Russia has warned that sending German tanks to the front lines in Ukraine will result in “nothing good” after Poland formally asked authorization from Olaf Scholz to provide Leopard 2 vehicles to the war effort.
A serious dispute has erupted between the West and Germany over the decision to provide German-made tanks to Kyiv, with Chancellor Scholz fearing that the Western supply of modern equipment could draw NATO into the conflict and provoke retaliation from the Kremlin.
The cowardly leader is under strong pressure from Ukraine and NATO partners to approve the delivery, but he has remained unmoved thus far.
Today, it appears that the West is edging closer to an accord, as Berlin’s defense minister Boris Pistorius gave the go-ahead for allies to begin training Ukrainian forces on German-made Leopard tanks.
Olaf Scholz has been obstructing the delivery of German-made Leopard 2 tanks to Ukraine, which are depicted here with Polish troops.
After meeting with Pistorius, NATO general secretary Jens Stoltenberg underlined that a decision will be made “soon” on the urgently required supplies.
Before countries such as Poland or Finland could commit to re-exporting German-made tanks such as the Leopard 2, German legislation requires the government’s approval.
Instead of relying on Soviet-era tanks, the Ukrainian government has pleaded vehemently for the delivery that they hope might reverse the tide of the battle.
Today, Poland’s Minister of Defense, Mariusz Blaszczak, stated that the Germans have already received their request for permission to send Leopard 2 tanks to Ukraine.
I also request that Germany join our coalition of nations backing Ukraine with Leopard 2 tanks.
The request comes after Annalena Baerbock, the German foreign minister, stated on Sunday that Germany would not object if Poland requested Leopard tanks.
Dmitry Peskov, a spokesperson for the Kremlin, ratcheted up the tension by stating that ‘these deliveries will bring nothing positive to the future relationship’ between Berlin and Moscow, adding that ‘they will leave a lasting impression.’
Despite the fact that dozens of nations have agreed to provide Ukraine with military equipment, Kyiv is pleading for the more powerful Leopard tanks, which are viewed as essential for breaching enemy lines.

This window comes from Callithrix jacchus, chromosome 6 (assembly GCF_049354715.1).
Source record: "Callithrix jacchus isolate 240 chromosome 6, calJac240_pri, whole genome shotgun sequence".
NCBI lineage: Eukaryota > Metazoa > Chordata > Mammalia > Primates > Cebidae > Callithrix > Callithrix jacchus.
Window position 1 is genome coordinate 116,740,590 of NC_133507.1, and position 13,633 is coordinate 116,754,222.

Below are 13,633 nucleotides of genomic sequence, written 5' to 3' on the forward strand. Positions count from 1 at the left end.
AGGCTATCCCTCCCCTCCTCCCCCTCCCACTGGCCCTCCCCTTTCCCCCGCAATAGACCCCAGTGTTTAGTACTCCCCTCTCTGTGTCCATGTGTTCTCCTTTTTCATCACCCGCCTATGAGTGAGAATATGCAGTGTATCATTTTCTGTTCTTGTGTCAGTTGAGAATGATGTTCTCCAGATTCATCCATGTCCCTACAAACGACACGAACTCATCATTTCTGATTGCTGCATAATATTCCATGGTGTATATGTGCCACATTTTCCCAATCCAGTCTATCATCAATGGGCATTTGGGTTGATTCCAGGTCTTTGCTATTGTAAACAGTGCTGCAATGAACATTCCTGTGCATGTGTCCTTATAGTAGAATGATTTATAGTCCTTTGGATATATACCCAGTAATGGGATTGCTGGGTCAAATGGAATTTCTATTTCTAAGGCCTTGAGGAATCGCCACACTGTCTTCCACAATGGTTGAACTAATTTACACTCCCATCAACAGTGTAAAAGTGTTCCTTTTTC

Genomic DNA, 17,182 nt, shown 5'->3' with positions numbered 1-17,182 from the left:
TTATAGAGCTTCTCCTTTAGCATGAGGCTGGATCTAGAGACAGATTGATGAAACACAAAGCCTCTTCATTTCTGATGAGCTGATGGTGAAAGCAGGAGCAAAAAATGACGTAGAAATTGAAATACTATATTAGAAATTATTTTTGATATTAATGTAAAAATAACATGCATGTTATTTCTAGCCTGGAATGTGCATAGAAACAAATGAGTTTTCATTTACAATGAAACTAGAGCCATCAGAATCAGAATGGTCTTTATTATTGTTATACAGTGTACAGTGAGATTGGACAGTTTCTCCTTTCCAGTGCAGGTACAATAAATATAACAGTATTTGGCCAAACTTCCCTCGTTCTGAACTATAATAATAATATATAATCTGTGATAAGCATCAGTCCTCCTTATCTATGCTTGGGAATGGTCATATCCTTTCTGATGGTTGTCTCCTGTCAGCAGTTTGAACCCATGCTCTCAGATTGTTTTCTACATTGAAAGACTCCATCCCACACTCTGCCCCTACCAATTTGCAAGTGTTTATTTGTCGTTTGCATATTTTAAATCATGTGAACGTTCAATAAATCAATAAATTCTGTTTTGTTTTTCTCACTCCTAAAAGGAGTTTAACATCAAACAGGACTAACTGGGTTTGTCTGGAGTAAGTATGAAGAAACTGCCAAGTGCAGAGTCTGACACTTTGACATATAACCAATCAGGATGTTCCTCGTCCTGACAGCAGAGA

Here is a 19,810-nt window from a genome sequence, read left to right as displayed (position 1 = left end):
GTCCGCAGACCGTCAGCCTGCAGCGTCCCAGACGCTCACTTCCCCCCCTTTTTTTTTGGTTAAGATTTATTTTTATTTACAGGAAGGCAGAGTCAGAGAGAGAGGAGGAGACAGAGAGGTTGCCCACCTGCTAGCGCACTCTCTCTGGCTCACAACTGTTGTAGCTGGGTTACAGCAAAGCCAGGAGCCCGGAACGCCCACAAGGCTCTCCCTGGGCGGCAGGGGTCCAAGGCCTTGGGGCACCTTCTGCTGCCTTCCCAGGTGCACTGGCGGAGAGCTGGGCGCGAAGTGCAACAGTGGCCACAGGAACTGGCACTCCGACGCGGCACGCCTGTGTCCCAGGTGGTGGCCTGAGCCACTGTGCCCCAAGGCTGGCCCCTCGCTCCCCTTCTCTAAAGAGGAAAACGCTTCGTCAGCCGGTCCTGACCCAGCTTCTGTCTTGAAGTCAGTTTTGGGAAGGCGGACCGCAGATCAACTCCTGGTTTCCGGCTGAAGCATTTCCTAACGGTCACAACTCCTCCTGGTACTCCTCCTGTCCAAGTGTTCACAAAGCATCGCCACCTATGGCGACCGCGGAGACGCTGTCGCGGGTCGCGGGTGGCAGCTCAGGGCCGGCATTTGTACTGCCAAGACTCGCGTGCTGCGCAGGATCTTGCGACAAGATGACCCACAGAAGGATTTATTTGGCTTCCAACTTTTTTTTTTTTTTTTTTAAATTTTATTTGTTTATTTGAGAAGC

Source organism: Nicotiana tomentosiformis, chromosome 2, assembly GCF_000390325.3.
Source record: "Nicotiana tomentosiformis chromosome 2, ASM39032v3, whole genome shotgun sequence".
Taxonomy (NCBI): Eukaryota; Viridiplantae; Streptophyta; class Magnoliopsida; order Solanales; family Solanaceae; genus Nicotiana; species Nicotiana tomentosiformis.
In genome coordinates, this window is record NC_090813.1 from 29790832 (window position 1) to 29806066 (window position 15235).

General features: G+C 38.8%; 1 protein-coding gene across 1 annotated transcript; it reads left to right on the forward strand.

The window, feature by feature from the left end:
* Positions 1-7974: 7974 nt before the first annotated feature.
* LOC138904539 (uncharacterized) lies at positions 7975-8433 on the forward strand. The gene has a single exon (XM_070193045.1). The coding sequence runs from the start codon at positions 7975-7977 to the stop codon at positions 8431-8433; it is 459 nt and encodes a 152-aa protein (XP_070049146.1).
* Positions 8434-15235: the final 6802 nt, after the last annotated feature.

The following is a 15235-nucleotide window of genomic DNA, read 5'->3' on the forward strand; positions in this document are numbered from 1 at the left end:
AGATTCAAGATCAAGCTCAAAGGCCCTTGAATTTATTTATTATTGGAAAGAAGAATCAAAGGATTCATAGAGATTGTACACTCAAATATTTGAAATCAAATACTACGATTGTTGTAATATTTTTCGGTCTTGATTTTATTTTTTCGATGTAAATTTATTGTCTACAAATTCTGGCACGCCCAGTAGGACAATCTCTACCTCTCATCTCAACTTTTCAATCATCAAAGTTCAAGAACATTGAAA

Fear of Russian reprisal prevents the chancellor from sending the tanks or permitting other NATO nations to do so.
Yesterday’s view shows a portion of the convoy transporting Patriot mobile defense surface-to-air missile systems to Poland.
Today, Pistorius stated that he has “strongly encouraged partner nations with deployable Leopard tanks to train Ukrainian forces on these tanks.”
Before a meeting with Stoltenberg in Berlin, he continued, “I anticipate a decision will be made soon.”
Stoltenberg applauded the minister’s “clear message” because, once a decision has been made on the delivery of battle tanks, it will take time to… prepare them and train Ukrainian forces on their use.
He noted that a judgment was expected “soon.”
Stoltenberg stated, “We must provide Ukraine with heavier and more advanced systems, and we must do so more quickly.”
He noted that Moscow has shown no evidence of reversing course in its invasion.
We have no evidence that President Putin has altered his objectives… The only way to achieve enduring peace, he argued, is to make it apparent to Putin that he cannot win on the battlefield.
Pistorius had previously emphasized that Berlin was not opposed to Leopard delivery, but that no decision had been made as of yet.
In an interview with the German network ZDF, he stated, “We are supporting Ukraine so that they do not lose this war against Russia.”
In this regard, Germany is doing more than virtually any other ally outside the United States.
Akatsiya self-propelled howitzers of the Russian Army engage Ukrainian forces at an unidentified site.
When asked when Germany will make a decision regarding Leopard tanks, Pistorius stated that the matter was out of his hands.
He stated, “This decision will be made in the chancellery.”
In addition, he defended Scholz against accusations of hesitancy in approving the supply of Leopards.
“Taking the initiative does not mean blindly proceeding,” he remarked. And if the decision takes an additional day or two, well, that’s the way it is.
These remarks follow severe criticism of Scholz from a former minister and member of Angela Merkel’s cabinet.
Norbert Roettgen, a Bundestag member and former chair of the Foreign Affairs Committee, lashed out at his chancellor, accusing him of ‘obstinacy’ on an issue that could assist fight the invading armies of the Kremlin.